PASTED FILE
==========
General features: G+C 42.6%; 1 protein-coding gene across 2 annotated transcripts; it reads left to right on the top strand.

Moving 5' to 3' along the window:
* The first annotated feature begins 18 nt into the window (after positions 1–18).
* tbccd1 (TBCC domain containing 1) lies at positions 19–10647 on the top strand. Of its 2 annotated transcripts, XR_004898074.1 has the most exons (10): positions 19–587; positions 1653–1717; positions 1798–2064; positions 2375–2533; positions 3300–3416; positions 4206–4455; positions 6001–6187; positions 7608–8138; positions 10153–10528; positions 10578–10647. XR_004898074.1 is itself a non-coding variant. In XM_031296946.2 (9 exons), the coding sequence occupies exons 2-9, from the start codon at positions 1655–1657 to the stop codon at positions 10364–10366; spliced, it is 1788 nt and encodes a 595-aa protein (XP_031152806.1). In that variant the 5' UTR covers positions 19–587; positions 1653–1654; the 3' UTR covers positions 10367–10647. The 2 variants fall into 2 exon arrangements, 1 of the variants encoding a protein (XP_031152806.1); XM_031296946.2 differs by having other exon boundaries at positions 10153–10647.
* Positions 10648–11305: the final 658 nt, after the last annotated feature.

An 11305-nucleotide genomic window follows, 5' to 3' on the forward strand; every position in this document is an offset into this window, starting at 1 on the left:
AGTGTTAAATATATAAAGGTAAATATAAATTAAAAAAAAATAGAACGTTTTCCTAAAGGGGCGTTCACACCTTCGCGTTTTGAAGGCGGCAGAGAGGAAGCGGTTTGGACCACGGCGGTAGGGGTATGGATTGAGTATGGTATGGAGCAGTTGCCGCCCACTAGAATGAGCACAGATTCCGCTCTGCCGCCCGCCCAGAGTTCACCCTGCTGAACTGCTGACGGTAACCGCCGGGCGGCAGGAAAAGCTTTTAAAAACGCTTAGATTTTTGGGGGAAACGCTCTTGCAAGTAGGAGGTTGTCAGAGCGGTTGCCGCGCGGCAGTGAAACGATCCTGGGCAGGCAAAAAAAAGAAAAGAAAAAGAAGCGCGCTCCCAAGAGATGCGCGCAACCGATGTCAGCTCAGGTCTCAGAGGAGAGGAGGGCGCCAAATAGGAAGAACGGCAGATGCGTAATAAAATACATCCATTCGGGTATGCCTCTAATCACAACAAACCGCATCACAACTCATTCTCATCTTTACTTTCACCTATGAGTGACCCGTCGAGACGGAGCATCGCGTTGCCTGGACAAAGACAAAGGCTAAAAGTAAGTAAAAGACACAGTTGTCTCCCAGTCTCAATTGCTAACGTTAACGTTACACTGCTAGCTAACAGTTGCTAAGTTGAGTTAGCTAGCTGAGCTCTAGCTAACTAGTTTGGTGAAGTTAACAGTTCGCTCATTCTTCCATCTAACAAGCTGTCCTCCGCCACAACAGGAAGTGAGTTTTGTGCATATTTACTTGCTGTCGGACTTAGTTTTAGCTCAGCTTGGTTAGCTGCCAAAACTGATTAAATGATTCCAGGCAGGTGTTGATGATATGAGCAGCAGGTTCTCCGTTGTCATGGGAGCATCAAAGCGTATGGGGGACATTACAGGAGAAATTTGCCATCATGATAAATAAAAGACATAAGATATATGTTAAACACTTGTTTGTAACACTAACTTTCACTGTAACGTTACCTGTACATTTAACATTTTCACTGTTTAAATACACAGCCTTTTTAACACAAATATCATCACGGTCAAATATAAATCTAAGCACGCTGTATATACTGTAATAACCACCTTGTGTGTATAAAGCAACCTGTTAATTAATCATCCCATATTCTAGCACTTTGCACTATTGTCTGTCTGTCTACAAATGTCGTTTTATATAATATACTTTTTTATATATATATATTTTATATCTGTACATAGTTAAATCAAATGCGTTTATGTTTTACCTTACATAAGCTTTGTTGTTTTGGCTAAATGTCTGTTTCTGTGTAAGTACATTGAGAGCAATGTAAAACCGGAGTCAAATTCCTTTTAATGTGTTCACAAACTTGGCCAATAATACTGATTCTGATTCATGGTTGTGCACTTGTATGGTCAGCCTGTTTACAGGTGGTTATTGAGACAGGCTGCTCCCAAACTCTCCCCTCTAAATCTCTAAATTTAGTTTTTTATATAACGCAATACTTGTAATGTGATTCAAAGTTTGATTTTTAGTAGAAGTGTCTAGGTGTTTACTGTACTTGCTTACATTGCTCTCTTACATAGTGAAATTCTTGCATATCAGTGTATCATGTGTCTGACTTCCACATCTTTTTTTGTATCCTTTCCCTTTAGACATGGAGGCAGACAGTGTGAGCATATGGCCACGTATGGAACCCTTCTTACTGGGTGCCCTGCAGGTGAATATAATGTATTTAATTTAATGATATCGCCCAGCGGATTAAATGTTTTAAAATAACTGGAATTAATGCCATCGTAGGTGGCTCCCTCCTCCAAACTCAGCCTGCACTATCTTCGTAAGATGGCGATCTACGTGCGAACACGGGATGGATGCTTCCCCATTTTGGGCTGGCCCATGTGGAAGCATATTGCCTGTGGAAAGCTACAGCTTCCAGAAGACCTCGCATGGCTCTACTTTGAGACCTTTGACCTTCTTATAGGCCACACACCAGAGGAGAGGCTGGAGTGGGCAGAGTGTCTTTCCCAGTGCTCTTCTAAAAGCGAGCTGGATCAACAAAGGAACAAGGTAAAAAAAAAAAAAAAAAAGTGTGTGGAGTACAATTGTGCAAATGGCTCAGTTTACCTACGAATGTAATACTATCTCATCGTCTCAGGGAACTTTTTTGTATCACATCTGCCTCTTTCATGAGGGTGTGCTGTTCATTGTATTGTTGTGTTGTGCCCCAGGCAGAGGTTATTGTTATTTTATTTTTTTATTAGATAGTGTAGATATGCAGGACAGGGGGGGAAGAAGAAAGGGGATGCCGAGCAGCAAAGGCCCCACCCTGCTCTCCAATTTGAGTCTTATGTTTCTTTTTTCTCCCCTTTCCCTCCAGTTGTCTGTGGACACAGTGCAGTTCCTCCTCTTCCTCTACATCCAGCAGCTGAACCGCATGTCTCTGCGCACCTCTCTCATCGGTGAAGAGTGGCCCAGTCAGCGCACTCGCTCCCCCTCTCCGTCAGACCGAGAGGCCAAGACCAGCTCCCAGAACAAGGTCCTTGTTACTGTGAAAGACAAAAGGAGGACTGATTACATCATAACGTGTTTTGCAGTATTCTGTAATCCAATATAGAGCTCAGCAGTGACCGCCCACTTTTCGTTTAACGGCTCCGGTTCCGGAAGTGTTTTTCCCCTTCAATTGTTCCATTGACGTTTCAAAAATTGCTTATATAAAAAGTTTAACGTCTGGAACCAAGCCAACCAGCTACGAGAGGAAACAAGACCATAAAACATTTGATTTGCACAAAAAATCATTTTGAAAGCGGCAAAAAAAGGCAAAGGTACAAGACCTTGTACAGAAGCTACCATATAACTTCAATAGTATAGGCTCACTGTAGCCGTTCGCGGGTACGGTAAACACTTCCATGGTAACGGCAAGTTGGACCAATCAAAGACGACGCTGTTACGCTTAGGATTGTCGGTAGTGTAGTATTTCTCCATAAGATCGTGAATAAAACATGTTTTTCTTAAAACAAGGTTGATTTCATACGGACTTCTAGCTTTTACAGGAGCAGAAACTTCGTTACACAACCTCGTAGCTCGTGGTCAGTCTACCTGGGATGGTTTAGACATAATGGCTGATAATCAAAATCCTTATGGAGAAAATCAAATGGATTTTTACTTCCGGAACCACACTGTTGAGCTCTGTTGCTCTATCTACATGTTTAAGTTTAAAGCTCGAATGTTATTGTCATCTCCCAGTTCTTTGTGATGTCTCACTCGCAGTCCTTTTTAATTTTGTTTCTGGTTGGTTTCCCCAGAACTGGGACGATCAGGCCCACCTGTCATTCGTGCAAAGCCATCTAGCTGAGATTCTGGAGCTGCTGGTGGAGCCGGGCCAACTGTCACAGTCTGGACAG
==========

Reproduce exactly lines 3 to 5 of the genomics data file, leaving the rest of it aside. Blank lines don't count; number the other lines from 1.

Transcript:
* The first annotated feature begins 18 nt into the window (after positions 1–18).
* tbccd1 (TBCC domain containing 1) lies at positions 19–10647 on the top strand. Of its 2 annotated transcripts, XR_004898074.1 has the most exons (10): positions 19–587; positions 1653–1717; positions 1798–2064; positions 2375–2533; positions 3300–3416; positions 4206–4455; positions 6001–6187; positions 7608–8138; positions 10153–10528; positions 10578–10647. XR_004898074.1 is itself a non-coding variant. In XM_031296946.2 (9 exons), the coding sequence occupies exons 2-9, from the start codon at positions 1655–1657 to the stop codon at positions 10364–10366; spliced, it is 1788 nt and encodes a 595-aa protein (XP_031152806.1). In that variant the 5' UTR covers positions 19–587; positions 1653–1654; the 3' UTR covers positions 10367–10647. The 2 variants fall into 2 exon arrangements, 1 of the variants encoding a protein (XP_031152806.1); XM_031296946.2 differs by having other exon boundaries at positions 10153–10647.
* Positions 10648–11305: the final 658 nt, after the last annotated feature.